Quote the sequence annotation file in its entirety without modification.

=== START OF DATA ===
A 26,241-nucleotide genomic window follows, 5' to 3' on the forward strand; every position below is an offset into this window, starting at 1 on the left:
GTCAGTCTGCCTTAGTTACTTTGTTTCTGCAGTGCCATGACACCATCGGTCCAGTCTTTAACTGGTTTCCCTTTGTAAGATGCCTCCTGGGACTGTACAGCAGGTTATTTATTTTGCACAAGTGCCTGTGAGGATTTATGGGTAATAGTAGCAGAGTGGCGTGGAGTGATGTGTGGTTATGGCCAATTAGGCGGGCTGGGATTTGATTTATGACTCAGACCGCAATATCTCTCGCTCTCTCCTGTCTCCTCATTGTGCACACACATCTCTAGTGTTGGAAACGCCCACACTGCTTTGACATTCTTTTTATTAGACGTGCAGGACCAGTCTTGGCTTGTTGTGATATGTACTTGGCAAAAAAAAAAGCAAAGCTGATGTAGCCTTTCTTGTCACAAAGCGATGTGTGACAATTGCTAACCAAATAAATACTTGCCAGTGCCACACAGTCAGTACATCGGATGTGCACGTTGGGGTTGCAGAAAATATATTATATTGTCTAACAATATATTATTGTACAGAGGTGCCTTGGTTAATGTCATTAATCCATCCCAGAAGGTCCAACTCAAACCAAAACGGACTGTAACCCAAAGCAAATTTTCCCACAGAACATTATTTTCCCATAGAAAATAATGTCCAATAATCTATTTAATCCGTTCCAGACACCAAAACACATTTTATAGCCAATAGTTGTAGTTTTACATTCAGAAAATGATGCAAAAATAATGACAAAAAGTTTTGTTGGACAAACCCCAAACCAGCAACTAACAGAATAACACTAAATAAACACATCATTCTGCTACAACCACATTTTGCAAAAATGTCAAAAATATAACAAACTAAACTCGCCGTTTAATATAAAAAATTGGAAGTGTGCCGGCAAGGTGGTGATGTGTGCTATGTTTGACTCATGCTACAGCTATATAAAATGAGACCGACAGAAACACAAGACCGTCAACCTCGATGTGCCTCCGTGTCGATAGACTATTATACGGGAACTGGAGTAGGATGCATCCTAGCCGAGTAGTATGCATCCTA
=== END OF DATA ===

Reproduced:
A 26,241-nucleotide genomic window follows, 5' to 3' on the forward strand; every position below is an offset into this window, starting at 1 on the left:
GTCAGTCTGCCTTAGTTACTTTGTTTCTGCAGTGCCATGACACCATCGGTCCAGTCTTTAACTGGTTTCCCTTTGTAAGATGCCTCCTGGGACTGTACAGCAGGTTATTTATTTTGCACAAGTGCCTGTGAGGATTTATGGGTAATAGTAGCAGAGTGGCGTGGAGTGATGTGTGGTTATGGCCAATTAGGCGGGCTGGGATTTGATTTATGACTCAGACCGCAATATCTCTCGCTCTCTCCTGTCTCCTCATTGTGCACACACATCTCTAGTGTTGGAAACGCCCACACTGCTTTGACATTCTTTTTATTAGACGTGCAGGACCAGTCTTGGCTTGTTGTGATATGTACTTGGCAAAAAAAAAAGCAAAGCTGATGTAGCCTTTCTTGTCACAAAGCGATGTGTGACAATTGCTAACCAAATAAATACTTGCCAGTGCCACACAGTCAGTACATCGGATGTGCACGTTGGGGTTGCAGAAAATATATTATATTGTCTAACAATATATTATTGTACAGAGGTGCCTTGGTTAATGTCATTAATCCATCCCAGAAGGTCCAACTCAAACCAAAACGGACTGTAACCCAAAGCAAATTTTCCCACAGAACATTATTTTCCCATAGAAAATAATGTCCAATAATCTATTTAATCCGTTCCAGACACCAAAACACATTTTATAGCCAATAGTTGTAGTTTTACATTCAGAAAATGATGCAAAAATAATGACAAAAAGTTTTGTTGGACAAACCCCAAACCAGCAACTAACAGAATAACACTAAATAAACACATCATTCTGCTACAACCACATTTTGCAAAAATGTCAAAAATATAACAAACTAAACTCGCCGTTTAATATAAAAAATTGGAAGTGTGCCGGCAAGGTGGTGATGTGTGCTATGTTTGACTCATGCTACAGCTATATAAAATGAGACCGACAGAAACACAAGACCGTCAACCTCGATGTGCCTCCGTGTCGATAGACTATTATACGGGAACTGGAGTAGGATGCATCCTAGCCGAGTAGTATGCATCCTA